I had a brief vision of myself living for a month on a picturesque, windswept island, where each day I would gather seashells, read Aristotle and write in an elegant parchment journal. Nope, I admitted, that's not going to happen. I needed to find a way to do it here and now. I needed to change the lens through which I viewed everything familiar."
Yes, yes, yes. Amen and amen and amen.
Lesson #15, reason #465: You can't fight fire with fire, selfishness with selfishness or bitterness with bitterness.
When your world falls apart – when you lose a loved one, a job, a home or something else that meant a great deal to you and that you deemed vitally important to your existence – your will is tested. You don’t just wonder who you will go to for guidance, when you will get a steady income, where you’ll live or how you’ll replace that certain item; you wonder whether you’ll ever recover and if you’ve lost a little part of yourself. You’ve heard me say this again and again.
But what you haven’t heard me say is that I am realizing, a year later, that I did. I lost a portion of myself. It was an idealistic and naïve portion, to be sure, but there’s something to mourn in the midst of that. I’ve become a wiser, kinder, stronger person as a result of that loss, but I will never recover that portion again.
As it pertains to the professional world, I’ve learned that I have to take care of myself rather than expecting others to have in mind my best interest and, sadly, that not everyone can be trusted. This is what everyone eventually should learn, I suspect, but I had to learn it the hard way. The fact that everyone should be kind and generous doesn’t mean they are. In fact, they frequently aren’t. And with regard to the struggles I've faced in my relationship, I’ve had to learn that Mr. Wonderful’s needs and struggles are as important as my own, sometimes more than. And that, too, is of critical importance, as there is no place for ego in happiness. You can pound your fist and say, “I deserve this, and you’re not giving it!” but there’s a fine line between what they are able to give and don’t and what they aren’t capable of giving at that moment. We have to be sensitive to those things, and we have to be compassionate in those moments. We can’t demand that our partners be super human.
But as I’ve come to grips with these losses – the loss of innocence on one hand, the inability to always get what I want on the other – I’ve reached another conclusion: neither of those losses requires that I be bitter. In the crucible of our lives and in our most painful experiences, we can either grow as a result of the lessons we’ve learned or resent the fact that we’ve had to learn them. There are no other options. The first requires my oft-stated openness to acceptance, the latter thrives on a cynicism that believes life is a series of constant disappointments.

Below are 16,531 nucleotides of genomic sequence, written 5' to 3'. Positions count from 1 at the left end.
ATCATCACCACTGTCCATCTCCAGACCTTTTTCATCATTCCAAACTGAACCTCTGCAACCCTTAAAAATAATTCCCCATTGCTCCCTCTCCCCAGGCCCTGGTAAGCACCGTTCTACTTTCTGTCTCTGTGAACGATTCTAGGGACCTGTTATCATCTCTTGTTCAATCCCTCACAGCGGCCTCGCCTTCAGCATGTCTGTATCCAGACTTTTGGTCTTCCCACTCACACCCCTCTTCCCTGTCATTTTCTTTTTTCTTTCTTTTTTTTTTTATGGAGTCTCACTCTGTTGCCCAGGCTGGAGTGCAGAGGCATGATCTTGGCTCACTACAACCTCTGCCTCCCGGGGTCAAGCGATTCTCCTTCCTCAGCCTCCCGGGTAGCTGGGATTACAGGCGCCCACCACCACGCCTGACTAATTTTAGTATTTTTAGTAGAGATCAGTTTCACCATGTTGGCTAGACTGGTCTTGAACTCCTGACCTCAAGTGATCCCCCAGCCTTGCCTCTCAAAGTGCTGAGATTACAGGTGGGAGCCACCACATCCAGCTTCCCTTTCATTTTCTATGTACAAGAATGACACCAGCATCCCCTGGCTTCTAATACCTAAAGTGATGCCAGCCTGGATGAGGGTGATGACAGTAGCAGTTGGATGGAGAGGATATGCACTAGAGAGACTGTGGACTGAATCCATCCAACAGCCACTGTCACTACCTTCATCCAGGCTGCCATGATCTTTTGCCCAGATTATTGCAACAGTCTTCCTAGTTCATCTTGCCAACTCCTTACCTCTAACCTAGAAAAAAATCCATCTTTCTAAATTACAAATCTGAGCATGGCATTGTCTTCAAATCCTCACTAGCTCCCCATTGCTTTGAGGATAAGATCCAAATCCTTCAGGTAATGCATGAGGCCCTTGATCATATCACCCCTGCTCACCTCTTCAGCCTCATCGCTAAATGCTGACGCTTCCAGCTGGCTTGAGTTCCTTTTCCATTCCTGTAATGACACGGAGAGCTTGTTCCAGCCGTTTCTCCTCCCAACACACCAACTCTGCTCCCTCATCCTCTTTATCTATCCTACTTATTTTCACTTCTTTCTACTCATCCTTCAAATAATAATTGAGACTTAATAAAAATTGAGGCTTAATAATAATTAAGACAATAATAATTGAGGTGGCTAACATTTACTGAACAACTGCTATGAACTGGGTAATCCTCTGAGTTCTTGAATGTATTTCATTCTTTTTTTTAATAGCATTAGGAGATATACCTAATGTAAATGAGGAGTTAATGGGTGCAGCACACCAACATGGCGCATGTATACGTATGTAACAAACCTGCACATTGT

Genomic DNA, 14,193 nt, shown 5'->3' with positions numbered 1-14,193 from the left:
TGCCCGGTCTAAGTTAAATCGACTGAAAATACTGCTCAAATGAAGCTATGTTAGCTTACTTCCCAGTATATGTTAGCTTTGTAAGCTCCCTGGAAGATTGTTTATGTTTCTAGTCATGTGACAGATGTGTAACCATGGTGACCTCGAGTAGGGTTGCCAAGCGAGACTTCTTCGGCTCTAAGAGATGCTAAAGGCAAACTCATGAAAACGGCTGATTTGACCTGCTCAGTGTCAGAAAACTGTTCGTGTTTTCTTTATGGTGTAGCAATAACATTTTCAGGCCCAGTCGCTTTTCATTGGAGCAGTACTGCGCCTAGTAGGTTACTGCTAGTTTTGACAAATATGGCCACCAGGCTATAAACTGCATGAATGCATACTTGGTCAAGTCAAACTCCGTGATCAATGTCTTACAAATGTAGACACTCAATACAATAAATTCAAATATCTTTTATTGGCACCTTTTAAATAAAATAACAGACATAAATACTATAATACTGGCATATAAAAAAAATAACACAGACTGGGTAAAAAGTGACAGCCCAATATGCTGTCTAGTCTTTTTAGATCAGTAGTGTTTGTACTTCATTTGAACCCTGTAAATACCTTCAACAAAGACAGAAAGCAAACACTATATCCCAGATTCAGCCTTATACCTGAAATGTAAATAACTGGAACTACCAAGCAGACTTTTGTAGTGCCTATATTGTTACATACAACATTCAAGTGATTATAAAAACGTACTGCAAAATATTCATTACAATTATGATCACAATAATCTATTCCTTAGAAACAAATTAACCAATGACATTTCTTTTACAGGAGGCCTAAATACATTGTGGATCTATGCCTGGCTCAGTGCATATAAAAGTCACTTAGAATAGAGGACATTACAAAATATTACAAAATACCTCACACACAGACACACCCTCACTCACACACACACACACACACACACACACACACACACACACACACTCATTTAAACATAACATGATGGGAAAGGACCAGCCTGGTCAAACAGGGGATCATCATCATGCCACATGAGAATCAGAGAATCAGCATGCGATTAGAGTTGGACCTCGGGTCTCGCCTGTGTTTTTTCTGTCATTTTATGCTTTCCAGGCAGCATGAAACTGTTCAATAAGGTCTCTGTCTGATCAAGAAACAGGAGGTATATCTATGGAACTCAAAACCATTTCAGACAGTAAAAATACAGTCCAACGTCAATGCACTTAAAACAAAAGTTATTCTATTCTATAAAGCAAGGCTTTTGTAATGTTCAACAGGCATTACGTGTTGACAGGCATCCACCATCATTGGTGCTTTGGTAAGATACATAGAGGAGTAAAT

Fourteen months after I lost my job and a year after grief threatened the foundation of my relationship, I’ve run the full gamut of grief. I’ve encountered shock and denial, pain and guilt, anger and bargaining, depression, the upward turn, reconstruction and, finally, acceptance. I’ve fought for control, screamed at the heavens, studied the theoretical reasons behind certain developments, battled loneliness and come to grips with the new life that I now live as a result of the aforementioned losses. And now the clouds have lifted. The only thing left to do is to rebuild, to take the next step and the one after it...
This has been the hardest part of loss for me: figuring out what’s next. When there is no longer an external crisis to fight, life can feel painfully empty and meaningless. But that doesn’t mean it is: it just means it’s another step in the process. And we can't demand, in turn, that equally good things happen. I now have finished that obstacle course as well, and I’m rebuilding in the space that prior tragedy left vacant.
It feels good. It feels gradual. It feels necessary.
With that, I am closing out the commentary portion of this project. You may get a little more explanation from me, but not much – because I don’t feel the need to dwell on my past losses anymore. I’ve survived them, I’ve mourned them, and now I’m moving past them. I am really, really proud of this development.
That doesn’t mean you won’t hear my last 40 lessons or be able to see me finish out my 500 reasons. You will. It just means that I’m going to let those lessons speak for themselves.
Thank you for supporting me on this journey to healing. And when you go through your own struggles and pave your own way through the pain you've suffered, I would encourage you to keep going, and I would say this:
PS: It has come to my attention that the post for lesson #8, reason 458 was accidentally deleted. It was this: There is no place for ego in happiness.
Wrote my way through finding 500 reasons to take stock and give thanks in 365 days. That's about it.